I knew we’d reached a crisis point when my octogenarian mom said to me a couple of years ago after dinner out, “I need to get home and do email.” What was once a productivity boost has become a bane for even the most ambitious achievers.
Here are a few best practices:
Forget the Once-Upon-a-Time Structure
Think first, then write. Summarize the situation, your opinion, or your “news” in your opening sentence. You’ll be surprised how many details will become totally unnecessary. (Such details writers often think “provide background” serve only to distract and confuse their readers.)
Start With a Resolution
If you’re writing to point out a problem, don’t simply describe the problem and offer options and suggestions, leaving it to your recipient to start the resolution process. Instead, point out the problem, and immediately state the resolution you consider the best. Then all the other person has to do is respond with agreement. Only if they disagree will they need to write a lengthy email in response.
Unravel the Thread First
When answering emails, you’ll frequently see three or four emails from the same person. Read all of them before replying to any. Often when you get to the end of the line, some of the details have been overcome by other events. Occasionally, after unraveling the thread, you can delete it altogether without a reply.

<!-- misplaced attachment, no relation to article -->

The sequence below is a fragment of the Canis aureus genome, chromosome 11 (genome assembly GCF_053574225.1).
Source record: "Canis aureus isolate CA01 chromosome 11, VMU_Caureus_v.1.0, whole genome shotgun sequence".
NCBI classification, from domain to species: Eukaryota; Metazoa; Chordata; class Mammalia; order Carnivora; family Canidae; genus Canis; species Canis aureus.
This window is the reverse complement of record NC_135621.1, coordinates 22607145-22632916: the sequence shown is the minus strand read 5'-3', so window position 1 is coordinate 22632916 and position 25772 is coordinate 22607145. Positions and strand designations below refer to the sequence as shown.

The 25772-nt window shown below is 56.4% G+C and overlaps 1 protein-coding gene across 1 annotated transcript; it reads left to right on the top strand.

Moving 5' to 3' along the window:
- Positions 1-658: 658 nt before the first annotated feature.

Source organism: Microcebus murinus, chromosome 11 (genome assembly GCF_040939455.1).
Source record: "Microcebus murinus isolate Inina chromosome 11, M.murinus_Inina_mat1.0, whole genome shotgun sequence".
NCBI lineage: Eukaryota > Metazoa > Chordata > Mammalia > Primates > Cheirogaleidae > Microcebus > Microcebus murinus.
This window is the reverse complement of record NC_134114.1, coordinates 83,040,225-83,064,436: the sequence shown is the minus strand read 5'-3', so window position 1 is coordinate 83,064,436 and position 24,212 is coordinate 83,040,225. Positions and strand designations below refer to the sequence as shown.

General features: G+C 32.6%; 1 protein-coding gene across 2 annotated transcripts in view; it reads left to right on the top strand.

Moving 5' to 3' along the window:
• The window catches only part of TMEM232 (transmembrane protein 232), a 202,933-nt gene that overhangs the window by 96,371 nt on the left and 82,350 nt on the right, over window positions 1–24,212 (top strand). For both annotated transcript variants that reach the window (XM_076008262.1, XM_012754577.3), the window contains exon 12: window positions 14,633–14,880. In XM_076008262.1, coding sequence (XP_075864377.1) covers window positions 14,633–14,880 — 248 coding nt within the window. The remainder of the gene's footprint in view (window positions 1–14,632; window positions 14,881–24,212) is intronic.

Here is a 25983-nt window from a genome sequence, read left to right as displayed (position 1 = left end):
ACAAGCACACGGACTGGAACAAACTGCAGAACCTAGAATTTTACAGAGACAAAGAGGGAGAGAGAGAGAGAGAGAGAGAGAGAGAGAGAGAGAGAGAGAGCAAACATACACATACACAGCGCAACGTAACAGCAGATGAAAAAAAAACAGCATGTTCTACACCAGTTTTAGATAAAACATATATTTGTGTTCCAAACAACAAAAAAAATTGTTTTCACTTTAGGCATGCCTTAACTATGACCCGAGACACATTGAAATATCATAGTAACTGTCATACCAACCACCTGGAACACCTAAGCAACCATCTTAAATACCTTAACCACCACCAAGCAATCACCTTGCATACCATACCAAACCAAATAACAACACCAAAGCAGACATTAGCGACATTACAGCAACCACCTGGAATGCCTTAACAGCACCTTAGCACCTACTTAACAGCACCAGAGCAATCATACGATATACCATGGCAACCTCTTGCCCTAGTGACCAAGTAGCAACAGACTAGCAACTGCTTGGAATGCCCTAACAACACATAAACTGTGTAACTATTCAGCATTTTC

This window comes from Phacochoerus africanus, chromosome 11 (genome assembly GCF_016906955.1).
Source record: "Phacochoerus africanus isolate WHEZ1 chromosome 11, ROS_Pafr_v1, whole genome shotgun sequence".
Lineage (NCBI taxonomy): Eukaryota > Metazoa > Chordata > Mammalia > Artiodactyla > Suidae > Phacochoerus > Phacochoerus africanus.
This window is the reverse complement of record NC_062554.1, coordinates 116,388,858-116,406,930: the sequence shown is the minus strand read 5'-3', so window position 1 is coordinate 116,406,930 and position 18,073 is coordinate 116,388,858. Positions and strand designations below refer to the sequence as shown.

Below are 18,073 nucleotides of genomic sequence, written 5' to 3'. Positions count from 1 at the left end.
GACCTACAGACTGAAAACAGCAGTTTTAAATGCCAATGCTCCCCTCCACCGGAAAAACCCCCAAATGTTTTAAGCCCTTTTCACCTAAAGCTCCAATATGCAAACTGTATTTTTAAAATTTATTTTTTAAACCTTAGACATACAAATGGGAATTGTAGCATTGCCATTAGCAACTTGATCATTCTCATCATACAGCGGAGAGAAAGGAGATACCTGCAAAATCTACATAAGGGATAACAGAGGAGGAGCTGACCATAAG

Limit Email Hours to Non-Peak Slots
The best time to handle email varies from person to person, depending on their schedule. For some people, that’s the first thing in the morning before they start their routine day out of the office. For others, the best time is at the end of the day before they go home for the evening. For some, mid-day before or after lunch works best. Others check email twice a day—for example, mid-day and evening. Whatever you choose, don’t babysit your email, so that you’re letting it interrupt and distract you all day.
Make Headlines Specific; Add the Action
Headlines such as “FRW Meeting Agenda” lead to confusion. As a reader of that email, these questions come to mind: Is the agenda attached? Should I review the agenda before the meeting and get back to you with items to add? Are you sending me this agenda because I need to prepare for the meeting discussion in some way? Are you asking me to review it and get back to you with input, feedback, approval? Make your headlines as specific as possible, and put the primary words at the beginning.
Stop Sending Stream-of-Conscious Emails
When you send emails just as fragmented ideas pop into your mind at midnight, you’ll likely receive a similarly rambling, half-baked response. Instead, make yourself a quick note and write a clear, complete email the next day with all the details that the person will need to handle the entire situation. Otherwise, you’ll end up writing seven emails to clean up the mess.
Remember that you’re not only wasting YOUR time with poor email habits, but your reader’s time as well.